Relatively, the use of ozone for water treatment and purification in the United States has been much more limited. However, the use of ozone has been increasing here in the US, particularly over the last decade as the negative effects of chlorination have become more apparent. For example, a modern water treatment plant in the USA has been built by the City of Los Angeles to use ozone for primary disinfection and microflocculation of as much as 600 million gallons of water per day. An East Texas power utility will be the first small water utility service in Texas to use ozone water treatment technology for drinking water purification. They have hired BiOzone for this task.

In the field of creative ozone water treatment, BiOzone designs, manufactures, and installs the finest ozone generator systems produced today. Each component interfaces harmoniously with the others to achieve the most cost effective and optimum performance. These process trains are installed around the world in a variety of industries. The solutions we offer are nowhere else available in the world.

Common Synthetic Plastics

Added on: February 28th, 2012 by Afsal Meerankutty No Comments

Plastic molecules are made of long chains of repeating units called monomers. The atoms that make up a plastic’s monomers and the arrangement of the monomers within the molecule both determine many of the plastic’s properties. Plastics are one of the classification of polymers .If a polymer is shaped into hard and tough utility articles by the application of heat and pressure ,it is used as “plastic”.

Synthetic polymers are often referred to as “plastics”, such as the well-known polyethylene and nylon. However, most of them can be classified in at least three main categories: thermoplastics, thermosets and elastomers.

Man-made polymers are used in a bewildering array of applications: food packaging, films, fibers, tubing, pipes, etc. The personal care industry also uses polymers to aid in texture of products, binding etc.

Plastics Explosion

Added on: February 24th, 2012 by Afsal Meerankutty No Comments

Synthetic polymers are often referred to as “plastics”, such as the well-known polyethylene and nylon. However, most of them can be classified in at least three main categories: thermoplastics, thermosets and elastomers.

Man-made polymers are used in a bewildering array of applications: food packaging, films, fibers, tubing, pipes, etc. The personal care industry also uses polymers to aid in texture of products, binding, and moisture retention (e.g. in hair gel and conditioners).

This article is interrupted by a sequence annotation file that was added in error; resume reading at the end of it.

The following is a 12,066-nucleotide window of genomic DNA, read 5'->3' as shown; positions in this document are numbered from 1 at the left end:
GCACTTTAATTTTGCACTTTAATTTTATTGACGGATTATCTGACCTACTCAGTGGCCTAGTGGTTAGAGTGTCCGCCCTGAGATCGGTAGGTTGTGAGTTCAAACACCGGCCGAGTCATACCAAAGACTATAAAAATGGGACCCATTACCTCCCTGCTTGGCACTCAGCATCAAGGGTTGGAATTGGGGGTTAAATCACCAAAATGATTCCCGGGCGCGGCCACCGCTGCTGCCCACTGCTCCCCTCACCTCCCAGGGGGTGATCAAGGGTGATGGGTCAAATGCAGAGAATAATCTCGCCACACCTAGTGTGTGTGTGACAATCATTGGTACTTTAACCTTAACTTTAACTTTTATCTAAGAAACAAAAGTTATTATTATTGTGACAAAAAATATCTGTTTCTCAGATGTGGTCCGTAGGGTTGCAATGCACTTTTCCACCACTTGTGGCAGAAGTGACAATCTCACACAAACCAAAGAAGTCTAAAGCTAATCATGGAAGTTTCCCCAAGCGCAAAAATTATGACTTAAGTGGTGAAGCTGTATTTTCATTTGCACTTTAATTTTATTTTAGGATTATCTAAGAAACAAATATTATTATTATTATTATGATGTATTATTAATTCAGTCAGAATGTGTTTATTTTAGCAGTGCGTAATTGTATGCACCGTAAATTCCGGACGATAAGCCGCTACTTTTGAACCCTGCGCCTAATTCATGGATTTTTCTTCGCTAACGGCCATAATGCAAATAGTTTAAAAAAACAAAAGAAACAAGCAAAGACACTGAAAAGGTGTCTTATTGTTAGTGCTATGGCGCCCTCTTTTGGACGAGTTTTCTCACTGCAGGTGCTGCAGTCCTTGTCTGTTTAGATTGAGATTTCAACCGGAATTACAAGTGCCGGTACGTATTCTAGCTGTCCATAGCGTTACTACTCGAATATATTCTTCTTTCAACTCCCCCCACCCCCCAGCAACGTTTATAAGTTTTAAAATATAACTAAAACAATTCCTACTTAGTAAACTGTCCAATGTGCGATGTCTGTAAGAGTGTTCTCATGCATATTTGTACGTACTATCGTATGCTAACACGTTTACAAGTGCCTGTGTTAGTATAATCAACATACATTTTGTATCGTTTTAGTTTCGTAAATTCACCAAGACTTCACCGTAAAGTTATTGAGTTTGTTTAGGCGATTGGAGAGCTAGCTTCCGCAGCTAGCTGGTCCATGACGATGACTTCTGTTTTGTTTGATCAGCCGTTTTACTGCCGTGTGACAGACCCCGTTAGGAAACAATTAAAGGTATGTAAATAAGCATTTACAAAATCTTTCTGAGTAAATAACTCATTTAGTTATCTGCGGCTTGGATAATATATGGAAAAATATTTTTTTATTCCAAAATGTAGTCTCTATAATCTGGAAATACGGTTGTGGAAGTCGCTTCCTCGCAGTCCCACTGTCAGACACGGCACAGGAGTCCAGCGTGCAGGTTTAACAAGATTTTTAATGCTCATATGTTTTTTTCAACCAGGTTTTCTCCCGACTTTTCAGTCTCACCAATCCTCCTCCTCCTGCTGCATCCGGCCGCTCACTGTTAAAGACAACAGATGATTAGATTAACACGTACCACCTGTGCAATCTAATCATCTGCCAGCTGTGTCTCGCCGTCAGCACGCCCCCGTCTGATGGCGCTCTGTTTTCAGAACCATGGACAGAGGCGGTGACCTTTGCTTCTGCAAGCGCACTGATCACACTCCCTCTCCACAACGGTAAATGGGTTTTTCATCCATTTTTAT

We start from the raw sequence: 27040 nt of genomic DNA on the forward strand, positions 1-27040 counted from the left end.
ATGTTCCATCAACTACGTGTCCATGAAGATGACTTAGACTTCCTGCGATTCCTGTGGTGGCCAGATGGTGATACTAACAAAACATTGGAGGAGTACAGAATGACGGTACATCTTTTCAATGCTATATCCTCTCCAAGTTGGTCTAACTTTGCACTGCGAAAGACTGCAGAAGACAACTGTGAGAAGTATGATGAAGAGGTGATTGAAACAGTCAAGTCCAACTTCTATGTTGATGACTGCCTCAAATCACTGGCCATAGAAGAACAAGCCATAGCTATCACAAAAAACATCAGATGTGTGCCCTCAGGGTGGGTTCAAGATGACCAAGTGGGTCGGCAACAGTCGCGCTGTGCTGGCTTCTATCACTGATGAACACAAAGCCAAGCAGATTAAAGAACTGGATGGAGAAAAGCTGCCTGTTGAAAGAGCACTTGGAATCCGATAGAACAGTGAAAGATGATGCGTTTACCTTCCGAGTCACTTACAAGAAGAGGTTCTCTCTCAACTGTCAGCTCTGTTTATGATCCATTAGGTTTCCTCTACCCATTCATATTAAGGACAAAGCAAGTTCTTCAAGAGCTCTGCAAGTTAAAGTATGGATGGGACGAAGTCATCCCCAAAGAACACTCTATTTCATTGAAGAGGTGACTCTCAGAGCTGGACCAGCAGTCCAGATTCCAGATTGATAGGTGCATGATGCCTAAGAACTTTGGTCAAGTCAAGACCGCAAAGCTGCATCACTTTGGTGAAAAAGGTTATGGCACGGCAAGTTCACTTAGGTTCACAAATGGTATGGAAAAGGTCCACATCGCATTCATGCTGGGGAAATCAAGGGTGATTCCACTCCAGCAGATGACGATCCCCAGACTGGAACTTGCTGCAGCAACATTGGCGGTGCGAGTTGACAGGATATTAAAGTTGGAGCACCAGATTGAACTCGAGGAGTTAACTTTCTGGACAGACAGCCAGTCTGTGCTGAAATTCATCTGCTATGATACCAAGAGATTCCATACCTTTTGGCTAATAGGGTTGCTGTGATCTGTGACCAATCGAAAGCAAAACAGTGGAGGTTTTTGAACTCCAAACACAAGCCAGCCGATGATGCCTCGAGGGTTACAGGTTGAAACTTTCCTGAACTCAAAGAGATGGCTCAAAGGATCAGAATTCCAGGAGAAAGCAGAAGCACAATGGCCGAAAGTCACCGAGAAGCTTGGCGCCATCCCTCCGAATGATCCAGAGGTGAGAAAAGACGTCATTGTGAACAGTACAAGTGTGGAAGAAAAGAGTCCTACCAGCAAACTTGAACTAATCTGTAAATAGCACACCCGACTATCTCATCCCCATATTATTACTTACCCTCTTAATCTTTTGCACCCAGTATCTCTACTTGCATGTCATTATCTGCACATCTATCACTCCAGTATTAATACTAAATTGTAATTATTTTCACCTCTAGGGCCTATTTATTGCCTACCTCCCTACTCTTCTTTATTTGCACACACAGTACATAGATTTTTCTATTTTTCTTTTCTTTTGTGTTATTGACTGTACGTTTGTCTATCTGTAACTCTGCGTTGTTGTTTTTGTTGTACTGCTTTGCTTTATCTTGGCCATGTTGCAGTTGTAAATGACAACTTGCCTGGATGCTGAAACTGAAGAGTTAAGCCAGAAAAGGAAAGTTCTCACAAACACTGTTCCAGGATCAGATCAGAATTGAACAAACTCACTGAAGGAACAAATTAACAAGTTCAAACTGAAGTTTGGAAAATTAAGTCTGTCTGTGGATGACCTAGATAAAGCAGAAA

Plastics explosion: Acrylic, Polyethylene, etc…

Artificial Turf

Added on: February 13th, 2012 by Afsal Meerankutty No Comments

Artificial turf is a surface manufactured from synthetic fibres made to look like natural grass. It is most often used in arenas for sports that were originally or are normally played on grass. The main reason is maintenance — artificial turf resists heavy use, such as in sports, better, and requires no irrigation or trimming. Domed, covered, and partially covered stadiums may require artificial turf because of the difficulty of getting grass enough sunlight to stay healthy.

A common misconception is that the new synthetic grass is similar to the household carpet. In fact this intricate system involves properly constructing a porous sub base, and using turf with holes in the back, and then the product is filled with sand/rubber granule mix which we call infill.

Artificial turf, also known as synthetic turf, has found a prominent place in sports today. Manufactured from synthetic materials, this man-made surface looks like natural grass. With the international sports associations and governing bodies approving the use of artificial surfaces, sports like football and hockey, which were originally played on natural grass, have moved to these artificial sports pitches. So, next time, you find players playing on an artificial hockey pitch, do not be surprised.

Artificial turf has been manufactured since the early 1960s, and was originally produced by Chemstrand Company (later renamed Monsanto Textiles Company). It is produced using manufacturing processes similar to those used in the carpet industry. Since the 1960s, the product has been improved through new designs and better materials. The newest synthetic turf products have been chemically treated to be resistant to ultraviolet rays, and the materials have been improved to be more wear-resistant, less abrasive, and, for some applications, more similar to natural grass.

Support us!

If you like this site please click on any of these buttons!